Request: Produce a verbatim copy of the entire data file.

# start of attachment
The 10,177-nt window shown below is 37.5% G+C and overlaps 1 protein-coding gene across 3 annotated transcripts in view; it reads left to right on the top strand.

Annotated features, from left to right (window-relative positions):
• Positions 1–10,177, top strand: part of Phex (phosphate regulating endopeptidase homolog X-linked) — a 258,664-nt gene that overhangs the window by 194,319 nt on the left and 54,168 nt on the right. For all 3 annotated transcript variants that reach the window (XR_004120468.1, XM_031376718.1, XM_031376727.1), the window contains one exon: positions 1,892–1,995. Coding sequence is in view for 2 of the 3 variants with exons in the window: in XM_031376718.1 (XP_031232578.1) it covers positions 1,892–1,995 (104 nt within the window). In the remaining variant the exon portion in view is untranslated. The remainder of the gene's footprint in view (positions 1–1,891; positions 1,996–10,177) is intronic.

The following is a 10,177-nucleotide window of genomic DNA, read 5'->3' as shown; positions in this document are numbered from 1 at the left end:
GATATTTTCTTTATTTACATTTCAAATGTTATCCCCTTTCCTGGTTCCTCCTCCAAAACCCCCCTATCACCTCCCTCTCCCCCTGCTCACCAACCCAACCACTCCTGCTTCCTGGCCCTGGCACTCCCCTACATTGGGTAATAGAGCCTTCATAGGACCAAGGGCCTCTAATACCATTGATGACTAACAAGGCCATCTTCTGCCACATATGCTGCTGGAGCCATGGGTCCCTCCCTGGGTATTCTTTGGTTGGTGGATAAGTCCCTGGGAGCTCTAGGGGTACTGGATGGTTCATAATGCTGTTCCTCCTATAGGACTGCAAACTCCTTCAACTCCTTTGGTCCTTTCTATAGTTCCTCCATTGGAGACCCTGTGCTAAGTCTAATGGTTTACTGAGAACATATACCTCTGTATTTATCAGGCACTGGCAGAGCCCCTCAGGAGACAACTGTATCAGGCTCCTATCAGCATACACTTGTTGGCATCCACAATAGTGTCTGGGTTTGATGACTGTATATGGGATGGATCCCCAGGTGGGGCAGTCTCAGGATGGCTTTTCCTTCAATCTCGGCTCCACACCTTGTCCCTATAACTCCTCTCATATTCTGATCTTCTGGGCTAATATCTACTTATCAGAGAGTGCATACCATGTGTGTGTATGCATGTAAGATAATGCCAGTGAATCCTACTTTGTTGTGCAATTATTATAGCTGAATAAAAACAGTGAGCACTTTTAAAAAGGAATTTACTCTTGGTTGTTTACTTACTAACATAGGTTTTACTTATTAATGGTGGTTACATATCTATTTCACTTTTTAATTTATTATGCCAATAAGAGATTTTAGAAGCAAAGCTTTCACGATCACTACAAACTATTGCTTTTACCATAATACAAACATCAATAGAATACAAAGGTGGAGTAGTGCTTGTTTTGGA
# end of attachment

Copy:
The 10,177-nt window shown below is 37.5% G+C and overlaps 1 protein-coding gene across 3 annotated transcripts in view; it reads left to right on the top strand.

Annotated features, from left to right (window-relative positions):
• Positions 1–10,177, top strand: part of Phex (phosphate regulating endopeptidase homolog X-linked) — a 258,664-nt gene that overhangs the window by 194,319 nt on the left and 54,168 nt on the right. For all 3 annotated transcript variants that reach the window (XR_004120468.1, XM_031376718.1, XM_031376727.1), the window contains one exon: positions 1,892–1,995. Coding sequence is in view for 2 of the 3 variants with exons in the window: in XM_031376718.1 (XP_031232578.1) it covers positions 1,892–1,995 (104 nt within the window). In the remaining variant the exon portion in view is untranslated. The remainder of the gene's footprint in view (positions 1–1,891; positions 1,996–10,177) is intronic.

The following is a 10,177-nucleotide window of genomic DNA, read 5'->3' as shown; positions in this document are numbered from 1 at the left end:
GATATTTTCTTTATTTACATTTCAAATGTTATCCCCTTTCCTGGTTCCTCCTCCAAAACCCCCCTATCACCTCCCTCTCCCCCTGCTCACCAACCCAACCACTCCTGCTTCCTGGCCCTGGCACTCCCCTACATTGGGTAATAGAGCCTTCATAGGACCAAGGGCCTCTAATACCATTGATGACTAACAAGGCCATCTTCTGCCACATATGCTGCTGGAGCCATGGGTCCCTCCCTGGGTATTCTTTGGTTGGTGGATAAGTCCCTGGGAGCTCTAGGGGTACTGGATGGTTCATAATGCTGTTCCTCCTATAGGACTGCAAACTCCTTCAACTCCTTTGGTCCTTTCTATAGTTCCTCCATTGGAGACCCTGTGCTAAGTCTAATGGTTTACTGAGAACATATACCTCTGTATTTATCAGGCACTGGCAGAGCCCCTCAGGAGACAACTGTATCAGGCTCCTATCAGCATACACTTGTTGGCATCCACAATAGTGTCTGGGTTTGATGACTGTATATGGGATGGATCCCCAGGTGGGGCAGTCTCAGGATGGCTTTTCCTTCAATCTCGGCTCCACACCTTGTCCCTATAACTCCTCTCATATTCTGATCTTCTGGGCTAATATCTACTTATCAGAGAGTGCATACCATGTGTGTGTATGCATGTAAGATAATGCCAGTGAATCCTACTTTGTTGTGCAATTATTATAGCTGAATAAAAACAGTGAGCACTTTTAAAAAGGAATTTACTCTTGGTTGTTTACTTACTAACATAGGTTTTACTTATTAATGGTGGTTACATATCTATTTCACTTTTTAATTTATTATGCCAATAAGAGATTTTAGAAGCAAAGCTTTCACGATCACTACAAACTATTGCTTTTACCATAATACAAACATCAATAGAATACAAAGGTGGAGTAGTGCTTGTTTTGGA